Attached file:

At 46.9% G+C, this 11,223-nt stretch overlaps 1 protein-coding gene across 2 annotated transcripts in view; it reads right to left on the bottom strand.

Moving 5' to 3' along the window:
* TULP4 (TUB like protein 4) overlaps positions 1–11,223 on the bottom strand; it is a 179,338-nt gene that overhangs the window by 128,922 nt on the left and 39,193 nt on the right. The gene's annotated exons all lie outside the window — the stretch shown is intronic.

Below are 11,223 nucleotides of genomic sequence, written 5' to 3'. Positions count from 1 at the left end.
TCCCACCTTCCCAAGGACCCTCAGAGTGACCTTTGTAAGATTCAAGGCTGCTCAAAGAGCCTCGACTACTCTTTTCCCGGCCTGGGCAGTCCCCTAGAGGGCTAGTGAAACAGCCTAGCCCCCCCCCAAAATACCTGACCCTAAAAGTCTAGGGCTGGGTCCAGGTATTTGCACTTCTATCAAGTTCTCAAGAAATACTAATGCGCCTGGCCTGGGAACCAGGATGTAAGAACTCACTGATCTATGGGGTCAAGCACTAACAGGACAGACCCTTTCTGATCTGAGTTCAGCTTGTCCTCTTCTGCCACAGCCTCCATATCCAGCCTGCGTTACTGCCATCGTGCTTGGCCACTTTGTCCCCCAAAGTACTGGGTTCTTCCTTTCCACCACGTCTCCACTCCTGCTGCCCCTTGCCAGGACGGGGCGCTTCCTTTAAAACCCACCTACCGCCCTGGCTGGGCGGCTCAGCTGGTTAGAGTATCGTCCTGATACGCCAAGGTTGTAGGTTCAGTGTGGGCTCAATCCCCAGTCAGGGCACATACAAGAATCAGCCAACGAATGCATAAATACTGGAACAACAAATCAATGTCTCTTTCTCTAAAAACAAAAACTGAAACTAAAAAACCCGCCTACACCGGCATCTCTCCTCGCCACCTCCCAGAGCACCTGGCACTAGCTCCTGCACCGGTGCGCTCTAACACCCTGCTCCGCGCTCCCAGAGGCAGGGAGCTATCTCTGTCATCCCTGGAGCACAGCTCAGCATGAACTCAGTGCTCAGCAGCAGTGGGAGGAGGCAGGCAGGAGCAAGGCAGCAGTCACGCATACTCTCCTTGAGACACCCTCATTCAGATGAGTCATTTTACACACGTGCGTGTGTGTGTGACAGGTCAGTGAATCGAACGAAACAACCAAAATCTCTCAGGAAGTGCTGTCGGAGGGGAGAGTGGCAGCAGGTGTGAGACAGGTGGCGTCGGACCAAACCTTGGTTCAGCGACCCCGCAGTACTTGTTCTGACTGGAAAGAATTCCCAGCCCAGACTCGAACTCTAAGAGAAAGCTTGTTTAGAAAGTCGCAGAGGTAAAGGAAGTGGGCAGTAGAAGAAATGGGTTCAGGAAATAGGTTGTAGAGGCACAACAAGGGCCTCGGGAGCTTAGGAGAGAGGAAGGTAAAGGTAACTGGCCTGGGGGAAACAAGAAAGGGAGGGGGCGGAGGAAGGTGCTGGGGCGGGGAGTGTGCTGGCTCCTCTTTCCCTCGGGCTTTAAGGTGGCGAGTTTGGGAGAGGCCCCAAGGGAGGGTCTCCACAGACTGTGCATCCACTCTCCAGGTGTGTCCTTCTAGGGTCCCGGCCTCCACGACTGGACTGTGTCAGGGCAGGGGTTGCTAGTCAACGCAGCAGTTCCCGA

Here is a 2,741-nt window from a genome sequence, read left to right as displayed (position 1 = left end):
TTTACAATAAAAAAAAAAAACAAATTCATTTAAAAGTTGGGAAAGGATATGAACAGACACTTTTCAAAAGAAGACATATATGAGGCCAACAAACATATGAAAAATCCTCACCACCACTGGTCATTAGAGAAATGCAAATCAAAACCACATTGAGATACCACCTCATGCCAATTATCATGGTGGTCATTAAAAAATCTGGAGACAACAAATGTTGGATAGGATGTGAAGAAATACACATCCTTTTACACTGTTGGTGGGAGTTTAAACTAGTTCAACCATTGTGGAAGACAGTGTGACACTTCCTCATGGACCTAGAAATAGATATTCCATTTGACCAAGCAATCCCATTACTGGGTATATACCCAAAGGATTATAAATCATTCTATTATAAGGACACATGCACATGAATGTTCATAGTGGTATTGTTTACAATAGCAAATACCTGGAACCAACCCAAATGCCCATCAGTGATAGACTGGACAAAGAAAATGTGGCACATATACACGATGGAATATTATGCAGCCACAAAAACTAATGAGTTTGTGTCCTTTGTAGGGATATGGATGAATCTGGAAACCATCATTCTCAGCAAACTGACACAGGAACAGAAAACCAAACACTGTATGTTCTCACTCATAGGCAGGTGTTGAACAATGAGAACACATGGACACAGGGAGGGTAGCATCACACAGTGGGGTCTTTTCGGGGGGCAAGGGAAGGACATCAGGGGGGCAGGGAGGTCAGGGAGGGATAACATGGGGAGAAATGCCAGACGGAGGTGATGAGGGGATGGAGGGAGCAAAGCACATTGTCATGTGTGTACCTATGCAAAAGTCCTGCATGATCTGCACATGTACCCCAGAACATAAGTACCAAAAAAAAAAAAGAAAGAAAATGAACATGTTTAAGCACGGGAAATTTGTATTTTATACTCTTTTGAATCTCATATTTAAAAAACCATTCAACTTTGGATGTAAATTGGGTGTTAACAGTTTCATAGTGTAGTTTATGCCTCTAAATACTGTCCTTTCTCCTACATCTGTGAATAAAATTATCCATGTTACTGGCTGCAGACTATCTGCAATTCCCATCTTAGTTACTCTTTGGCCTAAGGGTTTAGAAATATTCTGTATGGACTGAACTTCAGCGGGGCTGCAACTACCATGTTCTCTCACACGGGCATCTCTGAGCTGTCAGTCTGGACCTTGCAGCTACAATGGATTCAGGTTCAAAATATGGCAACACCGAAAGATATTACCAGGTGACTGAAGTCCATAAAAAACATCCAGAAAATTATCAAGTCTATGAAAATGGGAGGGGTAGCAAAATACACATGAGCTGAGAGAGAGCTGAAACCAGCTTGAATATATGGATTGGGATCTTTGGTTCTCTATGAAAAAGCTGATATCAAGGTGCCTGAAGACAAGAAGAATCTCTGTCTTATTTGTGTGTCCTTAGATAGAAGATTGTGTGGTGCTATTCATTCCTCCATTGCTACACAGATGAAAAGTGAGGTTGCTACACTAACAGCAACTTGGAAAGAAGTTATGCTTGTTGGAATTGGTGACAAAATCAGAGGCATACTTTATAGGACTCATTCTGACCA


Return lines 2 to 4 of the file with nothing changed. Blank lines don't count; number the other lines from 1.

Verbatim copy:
Moving 5' to 3' along the window:
* TULP4 (TUB like protein 4) overlaps positions 1–11,223 on the bottom strand; it is a 179,338-nt gene that overhangs the window by 128,922 nt on the left and 39,193 nt on the right. The gene's annotated exons all lie outside the window — the stretch shown is intronic.

Below are 11,223 nucleotides of genomic sequence, written 5' to 3'. Positions count from 1 at the left end.